“We will return quickly and fix things,” Netanyahu said at a conference of local authorities, and that Likud’s return “could take two weeks or three and a half years.”
Edelstein responded that the obstacle preventing the Likud from returning to power is Netanyahu himself.
“So even though the Right has 72 mandates, we are supposed to sit and wait in the opposition for three and a half years and let the Left destroy the Jewish state?” Edelstein asked. “We will not let this happen. We must already break up this disastrous government now!”
Netanyahu intends to push Likud MKs to find cracks in the coalition over the next two weeks that could prevent the state budget from passing, enable the government to fall and initiate an election.
Voting in the cabinet will proceed on Sunday on a five-year, NIS 53 billion plan for funding the Arab sector.
A controversial bill of Ra’am (United Arab List) MK Waleed Taha will be passed by the coalition in the Ministerial Committee on Legislation on Sunday and by the Knesset in the days after, following his threats to prevent the passage of the state budget and initiate an election.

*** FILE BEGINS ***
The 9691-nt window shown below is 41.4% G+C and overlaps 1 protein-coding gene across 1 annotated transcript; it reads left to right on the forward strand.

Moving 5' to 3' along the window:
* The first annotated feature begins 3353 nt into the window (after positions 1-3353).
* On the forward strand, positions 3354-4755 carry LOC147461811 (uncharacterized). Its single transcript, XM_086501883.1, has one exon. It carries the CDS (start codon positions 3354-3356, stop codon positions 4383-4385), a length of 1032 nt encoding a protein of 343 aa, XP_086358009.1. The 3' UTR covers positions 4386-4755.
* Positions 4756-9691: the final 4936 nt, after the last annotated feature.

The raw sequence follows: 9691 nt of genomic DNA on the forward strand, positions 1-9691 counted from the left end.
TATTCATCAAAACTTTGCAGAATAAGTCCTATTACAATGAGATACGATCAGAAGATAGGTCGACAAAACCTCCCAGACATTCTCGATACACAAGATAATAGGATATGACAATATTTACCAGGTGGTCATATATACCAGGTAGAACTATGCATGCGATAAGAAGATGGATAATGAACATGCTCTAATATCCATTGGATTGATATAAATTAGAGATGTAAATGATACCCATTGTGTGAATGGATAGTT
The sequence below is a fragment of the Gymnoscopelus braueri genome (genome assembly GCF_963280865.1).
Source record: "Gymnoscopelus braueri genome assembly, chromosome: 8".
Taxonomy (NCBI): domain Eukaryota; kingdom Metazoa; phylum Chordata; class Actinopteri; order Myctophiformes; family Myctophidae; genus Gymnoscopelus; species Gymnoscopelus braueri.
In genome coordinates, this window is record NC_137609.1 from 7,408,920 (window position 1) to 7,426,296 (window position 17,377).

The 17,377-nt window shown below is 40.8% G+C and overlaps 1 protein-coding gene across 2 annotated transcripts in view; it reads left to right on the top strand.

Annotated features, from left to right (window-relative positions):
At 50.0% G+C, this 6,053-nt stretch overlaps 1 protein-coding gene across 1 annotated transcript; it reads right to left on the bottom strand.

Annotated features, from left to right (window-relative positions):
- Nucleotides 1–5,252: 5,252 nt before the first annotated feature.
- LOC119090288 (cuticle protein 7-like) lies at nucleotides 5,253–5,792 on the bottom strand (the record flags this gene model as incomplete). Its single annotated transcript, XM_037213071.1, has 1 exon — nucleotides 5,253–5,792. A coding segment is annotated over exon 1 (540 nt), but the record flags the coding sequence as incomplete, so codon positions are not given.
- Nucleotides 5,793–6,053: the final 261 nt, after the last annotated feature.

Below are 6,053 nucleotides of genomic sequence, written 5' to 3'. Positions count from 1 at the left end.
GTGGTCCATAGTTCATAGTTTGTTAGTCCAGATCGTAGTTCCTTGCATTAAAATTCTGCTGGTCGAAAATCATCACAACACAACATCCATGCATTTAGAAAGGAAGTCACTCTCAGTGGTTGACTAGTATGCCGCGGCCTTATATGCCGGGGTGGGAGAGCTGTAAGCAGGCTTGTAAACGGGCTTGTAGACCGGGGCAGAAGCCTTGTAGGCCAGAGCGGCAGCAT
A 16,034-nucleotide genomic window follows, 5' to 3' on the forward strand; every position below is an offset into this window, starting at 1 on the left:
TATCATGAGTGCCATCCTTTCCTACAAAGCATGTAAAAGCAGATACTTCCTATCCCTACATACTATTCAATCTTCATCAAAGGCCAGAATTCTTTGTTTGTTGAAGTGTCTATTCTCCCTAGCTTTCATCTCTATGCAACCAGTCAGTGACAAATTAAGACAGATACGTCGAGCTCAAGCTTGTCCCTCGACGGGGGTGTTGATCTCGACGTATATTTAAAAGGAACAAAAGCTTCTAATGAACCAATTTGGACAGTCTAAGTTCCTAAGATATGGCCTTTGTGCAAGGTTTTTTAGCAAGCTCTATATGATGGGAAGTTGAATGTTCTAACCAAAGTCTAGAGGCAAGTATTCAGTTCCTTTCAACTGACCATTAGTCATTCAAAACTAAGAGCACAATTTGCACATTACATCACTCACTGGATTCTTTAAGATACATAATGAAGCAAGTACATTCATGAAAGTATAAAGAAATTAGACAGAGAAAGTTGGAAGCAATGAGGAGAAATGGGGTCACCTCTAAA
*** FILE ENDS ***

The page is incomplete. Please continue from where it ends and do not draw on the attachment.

Taha, who chairs the Knesset Interior Committee, canceled all of its meetings for this week, which were set to legislate part of the economic arrangements bill that accompanies the state budget. He said he would not convene the committee, because the coalition is not advancing a bill that would enable Arab and Bedouin homes built illegally to be connected to electricity.
Religious Zionist Party MK Itamar Ben-Gvir accused Bennett of “surrendering to terror supporters.” He also blasted Knesset Foreign Affairs and Defense Committee chairman Ram Ben-Barak (Yesh Atid) for returning a Muslim aide to work who was accused of meeting with terror supporters.
Likud MK Miri Regev raised an uproar in the Knesset plenum on Wednesday when she called Ben-Barak, who is a former deputy head of the Mossad, “a hater of Israel.”
In an interview with Channel 13 on Saturday night, Regev said that despite criticism from inside her Likud faction, she stands by her criticism of Ben-Barak and would not apologize.
“He is no longer in the Mossad,” she said. “He is now a politician, and I don’t trust a man who employs someone who meets with terror supporters.”